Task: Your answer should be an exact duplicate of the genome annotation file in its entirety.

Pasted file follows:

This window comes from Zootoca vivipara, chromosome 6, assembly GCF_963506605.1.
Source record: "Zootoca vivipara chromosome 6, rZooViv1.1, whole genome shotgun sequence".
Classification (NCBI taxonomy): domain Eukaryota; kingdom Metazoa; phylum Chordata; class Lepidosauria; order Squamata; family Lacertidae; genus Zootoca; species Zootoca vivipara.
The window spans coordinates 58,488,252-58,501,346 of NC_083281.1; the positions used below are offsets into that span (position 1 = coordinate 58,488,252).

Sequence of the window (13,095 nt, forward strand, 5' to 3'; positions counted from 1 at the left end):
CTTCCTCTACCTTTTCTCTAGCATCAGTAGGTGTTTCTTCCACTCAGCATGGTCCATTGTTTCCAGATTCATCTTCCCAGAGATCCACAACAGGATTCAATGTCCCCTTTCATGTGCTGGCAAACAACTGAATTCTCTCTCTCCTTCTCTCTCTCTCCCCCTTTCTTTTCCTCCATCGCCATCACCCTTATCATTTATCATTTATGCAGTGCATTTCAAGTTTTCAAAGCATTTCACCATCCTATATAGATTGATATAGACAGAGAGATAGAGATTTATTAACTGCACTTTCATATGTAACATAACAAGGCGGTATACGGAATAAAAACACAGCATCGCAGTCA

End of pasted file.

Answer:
This window comes from Zootoca vivipara, chromosome 6, assembly GCF_963506605.1.
Source record: "Zootoca vivipara chromosome 6, rZooViv1.1, whole genome shotgun sequence".
Classification (NCBI taxonomy): domain Eukaryota; kingdom Metazoa; phylum Chordata; class Lepidosauria; order Squamata; family Lacertidae; genus Zootoca; species Zootoca vivipara.
The window spans coordinates 58,488,252-58,501,346 of NC_083281.1; the positions used below are offsets into that span (position 1 = coordinate 58,488,252).

Sequence of the window (13,095 nt, forward strand, 5' to 3'; positions counted from 1 at the left end):
CTTCCTCTACCTTTTCTCTAGCATCAGTAGGTGTTTCTTCCACTCAGCATGGTCCATTGTTTCCAGATTCATCTTCCCAGAGATCCACAACAGGATTCAATGTCCCCTTTCATGTGCTGGCAAACAACTGAATTCTCTCTCTCCTTCTCTCTCTCTCCCCCTTTCTTTTCCTCCATCGCCATCACCCTTATCATTTATCATTTATGCAGTGCATTTCAAGTTTTCAAAGCATTTCACCATCCTATATAGATTGATATAGACAGAGAGATAGAGATTTATTAACTGCACTTTCATATGTAACATAACAAGGCGGTATACGGAATAAAAACACAGCATCGCAGTCA